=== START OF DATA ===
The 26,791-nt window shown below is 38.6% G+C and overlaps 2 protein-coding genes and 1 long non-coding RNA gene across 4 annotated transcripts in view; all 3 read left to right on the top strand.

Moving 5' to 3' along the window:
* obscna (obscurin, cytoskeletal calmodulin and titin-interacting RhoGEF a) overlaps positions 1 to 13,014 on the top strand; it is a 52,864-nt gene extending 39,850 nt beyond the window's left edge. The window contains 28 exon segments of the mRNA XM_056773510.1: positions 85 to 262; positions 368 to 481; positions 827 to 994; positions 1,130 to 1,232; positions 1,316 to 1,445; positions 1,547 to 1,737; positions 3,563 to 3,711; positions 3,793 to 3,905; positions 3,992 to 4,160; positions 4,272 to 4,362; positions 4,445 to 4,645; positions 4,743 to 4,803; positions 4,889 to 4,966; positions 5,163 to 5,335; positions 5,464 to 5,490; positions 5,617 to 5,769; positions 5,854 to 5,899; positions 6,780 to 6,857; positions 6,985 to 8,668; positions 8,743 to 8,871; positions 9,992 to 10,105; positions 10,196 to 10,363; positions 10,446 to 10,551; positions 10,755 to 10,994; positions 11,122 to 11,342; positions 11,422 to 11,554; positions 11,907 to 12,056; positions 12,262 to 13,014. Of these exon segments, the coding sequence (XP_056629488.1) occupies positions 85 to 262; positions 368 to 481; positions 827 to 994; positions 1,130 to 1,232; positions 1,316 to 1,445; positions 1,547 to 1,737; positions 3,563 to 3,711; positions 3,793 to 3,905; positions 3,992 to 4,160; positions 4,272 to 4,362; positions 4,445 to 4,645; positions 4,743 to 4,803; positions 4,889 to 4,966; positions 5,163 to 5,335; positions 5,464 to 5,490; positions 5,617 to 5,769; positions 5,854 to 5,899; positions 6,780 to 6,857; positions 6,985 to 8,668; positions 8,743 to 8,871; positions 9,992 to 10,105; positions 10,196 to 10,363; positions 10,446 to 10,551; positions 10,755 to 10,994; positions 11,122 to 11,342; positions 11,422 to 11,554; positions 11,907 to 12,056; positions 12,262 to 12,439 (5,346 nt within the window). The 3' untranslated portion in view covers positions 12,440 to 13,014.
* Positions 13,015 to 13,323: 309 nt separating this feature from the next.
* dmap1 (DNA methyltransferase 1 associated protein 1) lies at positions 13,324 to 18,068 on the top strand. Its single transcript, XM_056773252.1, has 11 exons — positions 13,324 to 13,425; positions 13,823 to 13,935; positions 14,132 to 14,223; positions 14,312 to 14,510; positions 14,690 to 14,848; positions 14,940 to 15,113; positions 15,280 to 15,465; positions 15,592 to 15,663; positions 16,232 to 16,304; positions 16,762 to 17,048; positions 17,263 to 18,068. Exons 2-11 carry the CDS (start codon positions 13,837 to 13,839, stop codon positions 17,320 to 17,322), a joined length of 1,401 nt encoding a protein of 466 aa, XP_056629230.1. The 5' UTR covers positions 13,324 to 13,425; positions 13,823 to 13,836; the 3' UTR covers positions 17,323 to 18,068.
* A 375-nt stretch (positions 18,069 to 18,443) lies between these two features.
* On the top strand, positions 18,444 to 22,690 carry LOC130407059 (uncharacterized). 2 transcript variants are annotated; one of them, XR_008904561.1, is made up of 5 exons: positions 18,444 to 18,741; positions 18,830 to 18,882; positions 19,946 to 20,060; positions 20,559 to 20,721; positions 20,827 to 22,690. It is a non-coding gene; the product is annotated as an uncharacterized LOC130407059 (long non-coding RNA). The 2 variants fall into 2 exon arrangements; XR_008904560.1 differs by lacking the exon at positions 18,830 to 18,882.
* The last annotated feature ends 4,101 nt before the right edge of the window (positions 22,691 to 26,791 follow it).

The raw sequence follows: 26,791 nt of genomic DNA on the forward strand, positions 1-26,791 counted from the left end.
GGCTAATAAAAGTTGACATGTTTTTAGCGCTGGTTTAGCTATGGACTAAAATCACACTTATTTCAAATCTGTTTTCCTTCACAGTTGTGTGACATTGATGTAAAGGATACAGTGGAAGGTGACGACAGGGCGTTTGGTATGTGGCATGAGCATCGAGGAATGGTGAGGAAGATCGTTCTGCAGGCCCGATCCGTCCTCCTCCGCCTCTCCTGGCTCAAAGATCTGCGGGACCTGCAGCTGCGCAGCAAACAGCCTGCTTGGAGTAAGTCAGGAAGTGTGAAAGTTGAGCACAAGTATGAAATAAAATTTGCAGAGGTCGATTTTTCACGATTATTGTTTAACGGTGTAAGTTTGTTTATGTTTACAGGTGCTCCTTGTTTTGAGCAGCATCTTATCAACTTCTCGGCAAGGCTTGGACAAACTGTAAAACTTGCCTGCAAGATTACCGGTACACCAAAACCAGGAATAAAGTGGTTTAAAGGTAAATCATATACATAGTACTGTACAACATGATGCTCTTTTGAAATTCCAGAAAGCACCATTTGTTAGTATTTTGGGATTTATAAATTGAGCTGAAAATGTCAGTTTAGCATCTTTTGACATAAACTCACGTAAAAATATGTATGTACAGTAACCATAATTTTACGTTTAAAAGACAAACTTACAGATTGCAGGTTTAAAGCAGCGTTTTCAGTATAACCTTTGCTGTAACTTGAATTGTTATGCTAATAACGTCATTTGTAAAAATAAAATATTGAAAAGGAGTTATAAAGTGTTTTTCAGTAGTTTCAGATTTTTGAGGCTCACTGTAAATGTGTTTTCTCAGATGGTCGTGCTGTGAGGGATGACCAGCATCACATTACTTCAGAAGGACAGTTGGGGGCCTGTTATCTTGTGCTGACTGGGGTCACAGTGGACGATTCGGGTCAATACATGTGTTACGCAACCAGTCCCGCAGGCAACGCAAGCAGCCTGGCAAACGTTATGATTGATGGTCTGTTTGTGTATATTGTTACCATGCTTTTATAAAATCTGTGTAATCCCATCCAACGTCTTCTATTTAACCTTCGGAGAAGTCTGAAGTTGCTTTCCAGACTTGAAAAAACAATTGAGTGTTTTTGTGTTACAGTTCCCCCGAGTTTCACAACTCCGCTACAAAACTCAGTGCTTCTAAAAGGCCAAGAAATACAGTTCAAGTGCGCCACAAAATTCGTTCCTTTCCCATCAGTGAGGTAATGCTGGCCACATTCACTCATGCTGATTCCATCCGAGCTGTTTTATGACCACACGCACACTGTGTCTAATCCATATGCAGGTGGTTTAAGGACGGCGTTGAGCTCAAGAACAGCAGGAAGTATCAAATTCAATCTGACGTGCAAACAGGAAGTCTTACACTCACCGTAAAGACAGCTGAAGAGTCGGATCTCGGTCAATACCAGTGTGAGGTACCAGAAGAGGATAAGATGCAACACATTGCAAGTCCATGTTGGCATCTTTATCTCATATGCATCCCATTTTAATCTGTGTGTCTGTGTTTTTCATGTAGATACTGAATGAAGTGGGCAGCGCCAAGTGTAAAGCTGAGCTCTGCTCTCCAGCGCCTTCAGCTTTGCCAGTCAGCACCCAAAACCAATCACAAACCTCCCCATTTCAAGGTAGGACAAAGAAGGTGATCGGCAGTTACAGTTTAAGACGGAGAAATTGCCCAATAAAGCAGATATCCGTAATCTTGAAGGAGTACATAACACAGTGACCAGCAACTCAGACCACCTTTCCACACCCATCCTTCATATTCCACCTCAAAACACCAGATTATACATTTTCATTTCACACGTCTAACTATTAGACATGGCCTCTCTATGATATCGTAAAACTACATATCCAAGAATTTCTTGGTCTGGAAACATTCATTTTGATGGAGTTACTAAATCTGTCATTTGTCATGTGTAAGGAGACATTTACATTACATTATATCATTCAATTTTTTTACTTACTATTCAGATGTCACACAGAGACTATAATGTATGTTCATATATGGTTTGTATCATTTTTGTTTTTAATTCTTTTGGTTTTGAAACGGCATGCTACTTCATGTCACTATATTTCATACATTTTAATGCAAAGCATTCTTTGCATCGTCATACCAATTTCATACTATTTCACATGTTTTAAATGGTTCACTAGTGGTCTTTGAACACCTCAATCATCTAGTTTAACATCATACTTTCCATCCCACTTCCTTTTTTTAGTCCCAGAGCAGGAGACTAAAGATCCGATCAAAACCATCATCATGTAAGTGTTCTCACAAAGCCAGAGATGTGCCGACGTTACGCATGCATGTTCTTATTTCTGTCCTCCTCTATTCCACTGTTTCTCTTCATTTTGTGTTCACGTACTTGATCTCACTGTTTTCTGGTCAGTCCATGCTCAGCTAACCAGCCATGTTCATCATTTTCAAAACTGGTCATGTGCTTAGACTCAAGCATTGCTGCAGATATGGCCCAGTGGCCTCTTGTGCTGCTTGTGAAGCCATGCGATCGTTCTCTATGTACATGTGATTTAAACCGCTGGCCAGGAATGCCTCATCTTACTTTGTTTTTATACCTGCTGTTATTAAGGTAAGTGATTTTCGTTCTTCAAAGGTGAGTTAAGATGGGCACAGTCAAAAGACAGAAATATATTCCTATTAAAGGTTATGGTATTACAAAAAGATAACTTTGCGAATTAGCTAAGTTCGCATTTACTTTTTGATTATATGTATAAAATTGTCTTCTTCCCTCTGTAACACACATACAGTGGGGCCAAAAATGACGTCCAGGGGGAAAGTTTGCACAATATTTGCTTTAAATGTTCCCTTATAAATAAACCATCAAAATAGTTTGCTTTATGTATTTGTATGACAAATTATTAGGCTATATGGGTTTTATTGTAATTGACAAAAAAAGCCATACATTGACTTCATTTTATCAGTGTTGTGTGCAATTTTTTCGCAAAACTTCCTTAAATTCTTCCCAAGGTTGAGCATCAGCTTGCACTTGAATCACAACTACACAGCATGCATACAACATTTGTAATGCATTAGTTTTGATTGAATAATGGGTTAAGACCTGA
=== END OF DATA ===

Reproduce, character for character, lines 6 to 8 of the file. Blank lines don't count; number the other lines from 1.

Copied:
* A 375-nt stretch (positions 18,069 to 18,443) lies between these two features.
* On the top strand, positions 18,444 to 22,690 carry LOC130407059 (uncharacterized). 2 transcript variants are annotated; one of them, XR_008904561.1, is made up of 5 exons: positions 18,444 to 18,741; positions 18,830 to 18,882; positions 19,946 to 20,060; positions 20,559 to 20,721; positions 20,827 to 22,690. It is a non-coding gene; the product is annotated as an uncharacterized LOC130407059 (long non-coding RNA). The 2 variants fall into 2 exon arrangements; XR_008904560.1 differs by lacking the exon at positions 18,830 to 18,882.
* The last annotated feature ends 4,101 nt before the right edge of the window (positions 22,691 to 26,791 follow it).